Sizing your wakeboards up from your established size lends a slower, smoother style. A bigger wakeboard moves slower in the water, making you look smoother. The bigger surface area really lets you spin slowly and hold on to those grabs for a long time. If you are into going big, the increased surface area lets the wakeboard land softer, saving your body from the bigger impacts. You can use the different wakeboard sizes as a learning tool and size up or down to help you learn.

Width

The width of a wakeboard directly affects how high it sits in the water. There are three places to check wakeboard widths: Tips and tails – those are generally the same – and in the middle. Narrower tips and tails sit lower and make the wakeboard turn more aggressively. However, to initiate spins you might have to wait longer because the wakeboard doesn’t release as well through the wake. A rider may want to load up fins on the ends of this wakeboard since it sits lower in the water. Wider tips and tails allow you to break your fins loose and slide around for lip tricks and surface tricks, and a better release for spins off the wake.

The wider the middle of the wakeboard, the higher it will sit in the water and the harder it will bounce off the wake. You do lose some ability to edge the wakeboard really aggressively and cannot rely on your fins as much. This teaches you to use the rail of the wakeboard to edge through the water instead of relying on your fins.

For the big, mellow wakes and aggressive out-in-the-flats riding you should find a wakeboard that is wide through the middle and a little narrower at the tip and tail so you can edge longer and use your fins more. For an all-around loose snowboard-type feel and those huge, steep wakes, find a wakeboard that is wider throughout.

Weight

Lighter wakeboards are easier to move around and may have better flex patters, which affects your pop and landings. Weight is a variable that is closely related to length and can be used the same way.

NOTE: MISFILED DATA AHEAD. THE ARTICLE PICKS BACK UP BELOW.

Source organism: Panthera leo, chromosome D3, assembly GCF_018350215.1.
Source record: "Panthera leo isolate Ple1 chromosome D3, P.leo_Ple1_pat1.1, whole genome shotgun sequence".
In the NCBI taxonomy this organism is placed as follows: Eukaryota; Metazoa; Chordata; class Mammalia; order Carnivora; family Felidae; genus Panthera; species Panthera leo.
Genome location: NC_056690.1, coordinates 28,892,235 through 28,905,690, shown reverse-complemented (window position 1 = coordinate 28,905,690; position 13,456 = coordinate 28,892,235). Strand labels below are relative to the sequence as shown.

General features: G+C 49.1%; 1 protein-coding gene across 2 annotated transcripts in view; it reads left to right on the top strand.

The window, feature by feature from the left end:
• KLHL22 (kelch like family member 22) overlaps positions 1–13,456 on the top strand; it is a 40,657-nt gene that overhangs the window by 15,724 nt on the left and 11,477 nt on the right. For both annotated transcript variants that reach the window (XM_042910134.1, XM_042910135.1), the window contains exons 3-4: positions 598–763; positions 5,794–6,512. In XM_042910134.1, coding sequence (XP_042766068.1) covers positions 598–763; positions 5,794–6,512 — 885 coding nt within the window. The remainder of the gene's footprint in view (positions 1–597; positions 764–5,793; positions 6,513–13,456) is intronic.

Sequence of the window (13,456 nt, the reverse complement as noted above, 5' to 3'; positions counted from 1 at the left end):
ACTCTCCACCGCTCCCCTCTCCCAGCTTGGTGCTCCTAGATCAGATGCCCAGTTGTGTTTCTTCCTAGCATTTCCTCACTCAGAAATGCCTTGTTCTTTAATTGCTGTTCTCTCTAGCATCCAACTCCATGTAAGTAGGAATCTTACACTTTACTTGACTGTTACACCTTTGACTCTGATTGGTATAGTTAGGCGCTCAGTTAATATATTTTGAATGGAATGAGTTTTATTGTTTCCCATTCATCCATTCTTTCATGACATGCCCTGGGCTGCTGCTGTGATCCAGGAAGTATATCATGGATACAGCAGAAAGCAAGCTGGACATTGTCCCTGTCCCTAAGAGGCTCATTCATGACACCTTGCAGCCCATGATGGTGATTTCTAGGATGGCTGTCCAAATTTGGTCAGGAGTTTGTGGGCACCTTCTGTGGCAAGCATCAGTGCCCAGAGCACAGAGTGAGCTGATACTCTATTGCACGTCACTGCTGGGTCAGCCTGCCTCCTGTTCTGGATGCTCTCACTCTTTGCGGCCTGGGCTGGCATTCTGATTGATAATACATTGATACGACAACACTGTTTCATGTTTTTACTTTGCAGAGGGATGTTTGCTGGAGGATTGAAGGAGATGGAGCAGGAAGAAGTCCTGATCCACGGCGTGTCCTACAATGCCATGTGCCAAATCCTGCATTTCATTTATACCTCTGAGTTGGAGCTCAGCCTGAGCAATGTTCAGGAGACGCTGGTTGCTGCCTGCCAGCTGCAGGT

Bottom Design

On the bottom of the wakeboard you will see concaves, channels or maybe nothing at all. Each performs a different function, fine-tuning how the wakeboard rides through the water according to its width from tip to tail, fin setup, rocker and tip and tail shape.

Concaves create lift and make the wakeboard sit higher in the water. Ever so simply, concaves in different areas of the wakeboard created lift in different areas of the wakeboard. For instance, a double concave in the middle and a single concave in the tip and tail keep the wakeboard riding higher in the water overall. A double concave in the middle will always sit higher than the single concave.

Channels act like long fins. It’s something for the water to run into and along to help the wakeboard edge harder. If there are channels through the middle of the wakeboard and not at the tip or tail, it will be a hard-edging wakeboard but will still release well through the wake, depending on the fin setup. On a wakeboard with channels running through the tip and tail, the fins will hook better and the wakeboard will not release as well through the wake. Finally, a featureless wakeboard bottom relies on the tip and tail shape, the width throughout the rocker and the fins.

Fins

The closer you move the fins towards the center of the wakeboard, the quicker and better the wakeboard releases from the wake. The farther you move them out towards the tip and tail, the longer the wakeboard will stay hooked into the wake and it won’t release as well.

How the fins work depends on what size fins you are riding:

Long based fins
Their effect is based on their increased surface area – The more you have the better the fin hooks up. A tall fin with a short base is almost the same as a short fin with a long base because they have a similar amount of surface area. Long-based fins release better, give the wakeboard a loose, snowboardy feel when riding flat through the water.

Molded fins
These are big channels in the board that act like fins.

Multi-finned setups
These capture the maximum edge hold and aggressiveness into the wake and through the wake.

Canted side fins
These are fins that lean out on an angle. These fins are not as active when the wakeboard is riding flat through the water, but the more you lean on edge the more the wakeboard hooks up. The inside fin digs while the outside lifts, creating leverage to help the wakeboard edge hard.

Cupped side fins
They have the same effect as canted fins but add more of a push-pull effect. The cupped fin allows you to use a smaller fin but still get the hold of a bigger fin due to the increased surface area of the cupped side of the fin. These fins are very deceiving – they look small and loose but really aren’t.